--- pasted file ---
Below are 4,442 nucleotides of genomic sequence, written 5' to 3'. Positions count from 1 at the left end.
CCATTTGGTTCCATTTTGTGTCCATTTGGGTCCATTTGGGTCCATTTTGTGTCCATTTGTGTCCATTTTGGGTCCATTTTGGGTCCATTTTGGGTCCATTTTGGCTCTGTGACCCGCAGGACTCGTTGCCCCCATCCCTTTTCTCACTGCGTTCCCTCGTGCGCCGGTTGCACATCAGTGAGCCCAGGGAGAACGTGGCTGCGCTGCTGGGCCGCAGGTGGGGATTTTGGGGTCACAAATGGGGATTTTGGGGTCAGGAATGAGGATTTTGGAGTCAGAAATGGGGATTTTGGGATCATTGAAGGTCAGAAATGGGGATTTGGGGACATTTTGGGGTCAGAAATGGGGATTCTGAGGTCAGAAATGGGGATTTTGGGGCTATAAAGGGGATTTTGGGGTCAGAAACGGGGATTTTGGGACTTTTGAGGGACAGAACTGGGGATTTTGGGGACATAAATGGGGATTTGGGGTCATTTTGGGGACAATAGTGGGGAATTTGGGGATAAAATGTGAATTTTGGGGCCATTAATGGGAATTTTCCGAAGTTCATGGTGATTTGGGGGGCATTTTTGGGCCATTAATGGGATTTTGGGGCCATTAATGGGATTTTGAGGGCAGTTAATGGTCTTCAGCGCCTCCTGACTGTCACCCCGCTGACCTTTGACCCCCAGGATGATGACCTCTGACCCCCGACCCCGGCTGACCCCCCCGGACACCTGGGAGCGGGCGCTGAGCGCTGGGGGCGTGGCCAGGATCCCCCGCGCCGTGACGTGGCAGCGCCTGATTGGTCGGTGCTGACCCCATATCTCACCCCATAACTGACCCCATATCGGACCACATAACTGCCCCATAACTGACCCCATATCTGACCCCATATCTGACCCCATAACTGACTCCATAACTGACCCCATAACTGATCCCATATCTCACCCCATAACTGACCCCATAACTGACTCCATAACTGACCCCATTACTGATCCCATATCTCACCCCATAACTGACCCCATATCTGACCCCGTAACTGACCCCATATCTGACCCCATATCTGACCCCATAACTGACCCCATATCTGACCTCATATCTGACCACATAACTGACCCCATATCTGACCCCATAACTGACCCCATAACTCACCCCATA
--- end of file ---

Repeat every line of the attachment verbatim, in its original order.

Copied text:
Below are 4,442 nucleotides of genomic sequence, written 5' to 3'. Positions count from 1 at the left end.
CCATTTGGTTCCATTTTGTGTCCATTTGGGTCCATTTGGGTCCATTTTGTGTCCATTTGTGTCCATTTTGGGTCCATTTTGGGTCCATTTTGGGTCCATTTTGGCTCTGTGACCCGCAGGACTCGTTGCCCCCATCCCTTTTCTCACTGCGTTCCCTCGTGCGCCGGTTGCACATCAGTGAGCCCAGGGAGAACGTGGCTGCGCTGCTGGGCCGCAGGTGGGGATTTTGGGGTCACAAATGGGGATTTTGGGGTCAGGAATGAGGATTTTGGAGTCAGAAATGGGGATTTTGGGATCATTGAAGGTCAGAAATGGGGATTTGGGGACATTTTGGGGTCAGAAATGGGGATTCTGAGGTCAGAAATGGGGATTTTGGGGCTATAAAGGGGATTTTGGGGTCAGAAACGGGGATTTTGGGACTTTTGAGGGACAGAACTGGGGATTTTGGGGACATAAATGGGGATTTGGGGTCATTTTGGGGACAATAGTGGGGAATTTGGGGATAAAATGTGAATTTTGGGGCCATTAATGGGAATTTTCCGAAGTTCATGGTGATTTGGGGGGCATTTTTGGGCCATTAATGGGATTTTGGGGCCATTAATGGGATTTTGAGGGCAGTTAATGGTCTTCAGCGCCTCCTGACTGTCACCCCGCTGACCTTTGACCCCCAGGATGATGACCTCTGACCCCCGACCCCGGCTGACCCCCCCGGACACCTGGGAGCGGGCGCTGAGCGCTGGGGGCGTGGCCAGGATCCCCCGCGCCGTGACGTGGCAGCGCCTGATTGGTCGGTGCTGACCCCATATCTCACCCCATAACTGACCCCATATCGGACCACATAACTGCCCCATAACTGACCCCATATCTGACCCCATATCTGACCCCATAACTGACTCCATAACTGACCCCATAACTGATCCCATATCTCACCCCATAACTGACCCCATAACTGACTCCATAACTGACCCCATTACTGATCCCATATCTCACCCCATAACTGACCCCATATCTGACCCCGTAACTGACCCCATATCTGACCCCATATCTGACCCCATAACTGACCCCATATCTGACCTCATATCTGACCACATAACTGACCCCATATCTGACCCCATAACTGACCCCATAACTCACCCCATA